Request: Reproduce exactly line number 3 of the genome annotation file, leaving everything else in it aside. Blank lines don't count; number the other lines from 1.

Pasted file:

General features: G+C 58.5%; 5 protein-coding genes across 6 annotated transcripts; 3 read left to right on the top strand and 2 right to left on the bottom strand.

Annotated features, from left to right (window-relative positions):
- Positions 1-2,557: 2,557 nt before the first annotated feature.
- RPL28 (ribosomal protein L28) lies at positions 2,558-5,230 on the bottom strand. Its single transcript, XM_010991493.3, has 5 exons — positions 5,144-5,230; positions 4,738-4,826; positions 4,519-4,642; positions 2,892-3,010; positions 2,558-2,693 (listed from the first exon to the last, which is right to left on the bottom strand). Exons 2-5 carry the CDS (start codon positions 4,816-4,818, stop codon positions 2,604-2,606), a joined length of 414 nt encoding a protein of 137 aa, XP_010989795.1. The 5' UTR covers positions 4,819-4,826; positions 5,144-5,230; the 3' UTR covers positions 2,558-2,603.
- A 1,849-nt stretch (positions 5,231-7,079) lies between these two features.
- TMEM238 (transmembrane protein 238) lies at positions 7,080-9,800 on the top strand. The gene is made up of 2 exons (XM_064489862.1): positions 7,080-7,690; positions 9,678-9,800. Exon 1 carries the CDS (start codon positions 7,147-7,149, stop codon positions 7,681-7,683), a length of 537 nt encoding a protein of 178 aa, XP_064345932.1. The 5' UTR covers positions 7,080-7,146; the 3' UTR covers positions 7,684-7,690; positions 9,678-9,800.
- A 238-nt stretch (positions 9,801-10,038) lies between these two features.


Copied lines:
- Positions 1-2,557: 2,557 nt before the first annotated feature.